Images courtesy of Eddie Coates.

  • National Aviation Day

    Posted on August 19th, 2010 John Dorcey No comments

    Long-time aviation advocate Jennings Randolph (D-WV) constantly pushed for programs to advance air travel and airport development. He sponsored the 1938 Civil Aeronautics Act. A year later, he spoke at the National Aviation Forum on February 20, 1939. His remarks, entitled Aviation and American Welfare included, “We must be alert to take every advantage of the air, to fill the heavens with pilots and with planes, to provide the factories and the technicians which we need, to inform our people of the myriad purposes which aeronautics may serve, to encourage them to use and to enjoy the benefits of flight.”

    Jennings convinced President Franklin Roosevelt to proclaim August 19 National Aviation Day. The date coincides with Orville Wright’s birthday. National Aviation Day – is a day where aviation is to be celebrated. Our National Aviation Day celebration includes recognizing those Wisconsin aviators who have been awarded the Wright Brothers Master Pilot Award or the Charles Taylor Master Mechanic Award.

    Selected for the Master Pilot Award are:
    William Bancroft, Poynette (05/2008) WAHF member/supporter
    Gerald Beekman, Oconto (01/2005)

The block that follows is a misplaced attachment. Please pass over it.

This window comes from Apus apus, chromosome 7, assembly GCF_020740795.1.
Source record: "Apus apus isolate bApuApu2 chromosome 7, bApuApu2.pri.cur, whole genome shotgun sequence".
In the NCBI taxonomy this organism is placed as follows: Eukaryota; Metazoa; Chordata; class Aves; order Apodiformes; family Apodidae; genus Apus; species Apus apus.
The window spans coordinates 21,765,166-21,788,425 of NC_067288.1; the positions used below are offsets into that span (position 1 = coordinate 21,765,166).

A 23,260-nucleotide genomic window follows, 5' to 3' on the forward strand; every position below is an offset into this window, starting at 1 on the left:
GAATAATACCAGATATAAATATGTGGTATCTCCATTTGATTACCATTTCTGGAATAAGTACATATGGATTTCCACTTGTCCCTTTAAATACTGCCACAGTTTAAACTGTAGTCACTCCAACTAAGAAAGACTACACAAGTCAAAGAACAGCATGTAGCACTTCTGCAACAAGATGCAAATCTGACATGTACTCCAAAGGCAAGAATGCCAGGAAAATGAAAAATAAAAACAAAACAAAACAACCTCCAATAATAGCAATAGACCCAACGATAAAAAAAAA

William Buettner, West Bend (09/2009)
    Donald Burritt, La Crosse (01/2006)
    Gene Chase, Oshkosh (03/2005)
    George Cudahy, Anthony NM (10/2009) WAHF inductee
    Daniel Donovan, Brookfield (08/2007) WAHF member/supporter
    Walter Embke, Marshfield (10/2009)
    Glenn Gauger, Delavan (04/2005)
    David Harmon, Greendale (02/2008)
    James Igou, West Bend (12/2007)
    Vilas Krueger, Clintonville (02/2009)
    David Lau, Oconomowoc (07/2008)
    Donald Mosher, Neenah (02/2009) WAHF member/supporter
    Wallace Partlow, Jr., Hayward (02/2008)
    Charles Pollard, Tomah (10/2005) WAHF member/supporter
    Roland Schable, Janesville (09/2006)
    William Stoeckmann, Rock Springs (04/2006)
    Wilmer Tews, Cascade (09/2006)
    Gunter Voltz, Milwaukee (02/2008) WAHF inductee
    William Wenkman, Wisconsin Dells (06/2005) WAHF member/supporter
    Richard Wixom, Janesville (09/2005) WAHF inductee

    Master Mechanic recipients include:
    Gerhard Buettner, Oshkosh (unknown)
    Robert Converse, Hager City (unknown)
    Dean Crites, Waukesha (unknown) WAHF inductee
    Walter Embke, Marshfield (10/2009)
    William Frisbie, Hortonville (unknown)
    Raymond Goss, West Bend (unknown)
    Eugene Hackbarth, Milwaukee (unknown)
    Bernard Harrington, Appleton (unknown)
    Frank Holbus, Greendale (unknown)
    James Igou, West Bend (unknown)
    Glen Krohn, Brookfield (unknown)
    Donald Mosher, Oshkosh (unknown) WAHF member/supporter
    Donald Nelson, Knapp (unknown)
    Edward Pietrzak, Greendale (unknown)
    Richard Porter, Franklin (unknown)
    Roy Reabe, Waupun (unknown) WAHF inductee
    Bruce Rintlemann, Milwaukee (unknown)
    Nick Quint, Janesville (4/2010)

    Congratulations to these gentlemen who serve as a foundation for aviation as we know it.